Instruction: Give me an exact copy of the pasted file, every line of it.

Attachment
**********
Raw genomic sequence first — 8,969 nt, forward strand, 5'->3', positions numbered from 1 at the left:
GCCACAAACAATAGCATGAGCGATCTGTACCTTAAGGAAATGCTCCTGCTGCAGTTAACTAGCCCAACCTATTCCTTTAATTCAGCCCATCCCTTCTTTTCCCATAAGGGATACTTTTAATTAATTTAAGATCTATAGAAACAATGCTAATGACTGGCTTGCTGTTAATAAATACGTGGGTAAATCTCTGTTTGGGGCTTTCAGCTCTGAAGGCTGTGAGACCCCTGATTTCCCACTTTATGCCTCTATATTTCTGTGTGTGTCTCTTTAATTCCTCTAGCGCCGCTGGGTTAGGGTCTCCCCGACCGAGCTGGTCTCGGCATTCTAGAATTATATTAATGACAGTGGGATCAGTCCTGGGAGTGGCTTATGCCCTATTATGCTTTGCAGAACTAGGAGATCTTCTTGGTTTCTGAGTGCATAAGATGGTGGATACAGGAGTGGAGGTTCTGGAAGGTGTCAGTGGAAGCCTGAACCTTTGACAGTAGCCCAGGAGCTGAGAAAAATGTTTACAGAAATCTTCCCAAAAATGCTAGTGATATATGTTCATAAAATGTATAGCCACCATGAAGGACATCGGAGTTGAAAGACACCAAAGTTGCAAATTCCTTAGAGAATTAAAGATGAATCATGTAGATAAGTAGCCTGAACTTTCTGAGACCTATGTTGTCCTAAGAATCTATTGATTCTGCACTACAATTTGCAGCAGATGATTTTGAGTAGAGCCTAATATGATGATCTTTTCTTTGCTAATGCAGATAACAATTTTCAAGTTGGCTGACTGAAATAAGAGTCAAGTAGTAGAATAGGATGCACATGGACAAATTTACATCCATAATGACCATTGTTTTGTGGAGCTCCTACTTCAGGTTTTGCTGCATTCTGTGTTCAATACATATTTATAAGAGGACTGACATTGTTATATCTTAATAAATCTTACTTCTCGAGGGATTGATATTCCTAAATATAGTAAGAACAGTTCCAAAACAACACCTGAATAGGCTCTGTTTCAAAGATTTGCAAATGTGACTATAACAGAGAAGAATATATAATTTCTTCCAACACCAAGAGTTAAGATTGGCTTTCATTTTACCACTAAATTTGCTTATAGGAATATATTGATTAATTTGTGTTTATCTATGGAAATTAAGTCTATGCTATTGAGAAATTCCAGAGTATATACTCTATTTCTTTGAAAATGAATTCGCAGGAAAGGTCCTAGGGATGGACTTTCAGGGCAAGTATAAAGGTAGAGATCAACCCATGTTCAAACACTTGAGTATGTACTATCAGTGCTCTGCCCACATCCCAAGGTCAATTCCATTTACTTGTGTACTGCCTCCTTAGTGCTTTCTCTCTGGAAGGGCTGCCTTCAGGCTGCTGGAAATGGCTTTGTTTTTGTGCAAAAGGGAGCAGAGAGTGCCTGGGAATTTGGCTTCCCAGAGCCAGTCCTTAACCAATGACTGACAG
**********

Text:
Raw genomic sequence first — 8,969 nt, forward strand, 5'->3', positions numbered from 1 at the left:
GCCACAAACAATAGCATGAGCGATCTGTACCTTAAGGAAATGCTCCTGCTGCAGTTAACTAGCCCAACCTATTCCTTTAATTCAGCCCATCCCTTCTTTTCCCATAAGGGATACTTTTAATTAATTTAAGATCTATAGAAACAATGCTAATGACTGGCTTGCTGTTAATAAATACGTGGGTAAATCTCTGTTTGGGGCTTTCAGCTCTGAAGGCTGTGAGACCCCTGATTTCCCACTTTATGCCTCTATATTTCTGTGTGTGTCTCTTTAATTCCTCTAGCGCCGCTGGGTTAGGGTCTCCCCGACCGAGCTGGTCTCGGCATTCTAGAATTATATTAATGACAGTGGGATCAGTCCTGGGAGTGGCTTATGCCCTATTATGCTTTGCAGAACTAGGAGATCTTCTTGGTTTCTGAGTGCATAAGATGGTGGATACAGGAGTGGAGGTTCTGGAAGGTGTCAGTGGAAGCCTGAACCTTTGACAGTAGCCCAGGAGCTGAGAAAAATGTTTACAGAAATCTTCCCAAAAATGCTAGTGATATATGTTCATAAAATGTATAGCCACCATGAAGGACATCGGAGTTGAAAGACACCAAAGTTGCAAATTCCTTAGAGAATTAAAGATGAATCATGTAGATAAGTAGCCTGAACTTTCTGAGACCTATGTTGTCCTAAGAATCTATTGATTCTGCACTACAATTTGCAGCAGATGATTTTGAGTAGAGCCTAATATGATGATCTTTTCTTTGCTAATGCAGATAACAATTTTCAAGTTGGCTGACTGAAATAAGAGTCAAGTAGTAGAATAGGATGCACATGGACAAATTTACATCCATAATGACCATTGTTTTGTGGAGCTCCTACTTCAGGTTTTGCTGCATTCTGTGTTCAATACATATTTATAAGAGGACTGACATTGTTATATCTTAATAAATCTTACTTCTCGAGGGATTGATATTCCTAAATATAGTAAGAACAGTTCCAAAACAACACCTGAATAGGCTCTGTTTCAAAGATTTGCAAATGTGACTATAACAGAGAAGAATATATAATTTCTTCCAACACCAAGAGTTAAGATTGGCTTTCATTTTACCACTAAATTTGCTTATAGGAATATATTGATTAATTTGTGTTTATCTATGGAAATTAAGTCTATGCTATTGAGAAATTCCAGAGTATATACTCTATTTCTTTGAAAATGAATTCGCAGGAAAGGTCCTAGGGATGGACTTTCAGGGCAAGTATAAAGGTAGAGATCAACCCATGTTCAAACACTTGAGTATGTACTATCAGTGCTCTGCCCACATCCCAAGGTCAATTCCATTTACTTGTGTACTGCCTCCTTAGTGCTTTCTCTCTGGAAGGGCTGCCTTCAGGCTGCTGGAAATGGCTTTGTTTTTGTGCAAAAGGGAGCAGAGAGTGCCTGGGAATTTGGCTTCCCAGAGCCAGTCCTTAACCAATGACTGACAG